The Boss May Come Today!

Sunday, December 8, 2013

This month before Christmas is known as Advent, a preparation time for the coming of Jesus as the baby of Bethlehem.  However, the first Sunday of Advent focuses on the second coming of Jesus as the Lord of heaven and earth who will bring history to an end.

Last week I spoke about Mark chapter 13 where Jesus told his disciples something of the End of the World.  Jesus simply told them that no-one knows when the End will come, not even him, but that his followers need to be watchful and prepared for his return, going about God’s work.

Below I have written up the story I told last Sunday about one of the greatest-ever human survival stories, about the Antarctic Expedition led by Ernest Shackleton 100 years ago.

After Roald Amundsen won the race to the South Pole in 1911, Shackleton decided to lead the first Trans-Antarctic Expedition, passing through the South Pole.  On August 3, 1914, the Endurance left England with a crew of about 30 men and Kiwi Captain Frank Worsley.  Shackleton was known as “The Boss”.  Leaving South Georgia Island on December 5, they headed for Vahsel Bay, Antarctica.  Their ship got frozen in the ice floes of the Weddell Sea on January 19, 1915, and they hoped to drift northward with the ice when it thawed, and try again.

On October 24 (over a year since they left England), the ship started to leak under the pressure of the ice and the crew abandoned ship to make camp with four lifeboats on the surrounding ice floe.  On November 21 the Endurance sank!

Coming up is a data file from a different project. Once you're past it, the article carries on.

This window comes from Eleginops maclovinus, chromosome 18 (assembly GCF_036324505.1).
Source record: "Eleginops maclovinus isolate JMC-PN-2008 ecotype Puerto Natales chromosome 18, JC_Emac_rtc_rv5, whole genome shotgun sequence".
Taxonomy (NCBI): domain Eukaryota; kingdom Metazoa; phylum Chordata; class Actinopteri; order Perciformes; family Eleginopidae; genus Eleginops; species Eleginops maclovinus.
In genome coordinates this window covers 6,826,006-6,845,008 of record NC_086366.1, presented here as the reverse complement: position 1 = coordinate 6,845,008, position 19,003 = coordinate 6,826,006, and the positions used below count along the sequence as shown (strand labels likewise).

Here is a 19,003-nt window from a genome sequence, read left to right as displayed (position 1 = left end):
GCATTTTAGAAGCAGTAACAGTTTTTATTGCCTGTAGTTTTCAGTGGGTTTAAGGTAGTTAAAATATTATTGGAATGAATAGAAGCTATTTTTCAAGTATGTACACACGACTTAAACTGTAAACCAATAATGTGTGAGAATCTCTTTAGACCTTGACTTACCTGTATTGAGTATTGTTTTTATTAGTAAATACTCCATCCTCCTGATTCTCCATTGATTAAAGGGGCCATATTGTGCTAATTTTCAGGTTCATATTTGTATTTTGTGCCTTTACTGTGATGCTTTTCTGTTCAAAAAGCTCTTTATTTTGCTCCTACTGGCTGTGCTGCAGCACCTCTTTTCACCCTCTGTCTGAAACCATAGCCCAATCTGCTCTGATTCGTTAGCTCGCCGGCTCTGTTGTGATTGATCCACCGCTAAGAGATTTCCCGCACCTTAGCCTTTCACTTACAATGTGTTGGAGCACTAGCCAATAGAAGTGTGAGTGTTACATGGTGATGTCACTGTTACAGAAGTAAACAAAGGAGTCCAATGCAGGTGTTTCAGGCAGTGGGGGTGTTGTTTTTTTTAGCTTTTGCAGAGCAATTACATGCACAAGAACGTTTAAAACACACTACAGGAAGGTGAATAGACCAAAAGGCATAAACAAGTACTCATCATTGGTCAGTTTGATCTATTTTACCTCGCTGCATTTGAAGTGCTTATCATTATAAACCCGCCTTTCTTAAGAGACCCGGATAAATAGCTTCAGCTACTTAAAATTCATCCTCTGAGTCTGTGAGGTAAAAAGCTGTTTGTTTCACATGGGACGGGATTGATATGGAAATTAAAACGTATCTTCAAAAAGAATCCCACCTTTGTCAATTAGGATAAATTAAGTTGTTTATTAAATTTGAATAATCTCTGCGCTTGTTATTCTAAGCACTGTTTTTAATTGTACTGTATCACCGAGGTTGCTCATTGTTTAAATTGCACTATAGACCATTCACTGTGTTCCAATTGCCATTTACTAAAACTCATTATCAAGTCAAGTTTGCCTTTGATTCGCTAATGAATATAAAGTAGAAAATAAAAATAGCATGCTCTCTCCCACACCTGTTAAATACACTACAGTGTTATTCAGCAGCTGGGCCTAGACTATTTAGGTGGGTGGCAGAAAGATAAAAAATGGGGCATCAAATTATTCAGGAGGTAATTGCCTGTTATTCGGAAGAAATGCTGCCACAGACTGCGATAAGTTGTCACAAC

The group drifted north for two months, hoping to get close to Paulet Island where there were stores.  But on April 9, their ice floe broke in two and they had to board their lifeboats and head for the nearest land, the inhospitable Elephant Island, 350 miles from where the Endurance sank - the first time they had been on land for 497 days!

As Elephant Island was not near any shipping route, Shackleton decided to take a 20 foot lifeboat and head for the South Georgia whaling station, 800 nautical miles across the treacherous Southern Ocean!  The ship’s Kiwi carpenter closed in the boat for greater protection and he, Shackleton, Worsley and 3 others set sail on April 20.  After a 15 day journey through stormy seas, in constant fear of capsizing, and with only Worsley’s skills with a sextant to guide them, they miraculously found and landed on South Georgia.  Due to gale force winds they had to land on the opposite side to the whaling station and three of them travelled 32 miles over a mountain range to reach the station.  They did so, recovered the other three crew, and after three attempts, rescued the 22 men from Elephant Island on August 30th – two years after leaving England!

How did the men on Elephant Island survive and maintain their hope for 130 days of waiting?  Every morning their officer roused them with this statement, “Get ready.  The Boss may come today!”  What better motto for our lives as followers of Jesus!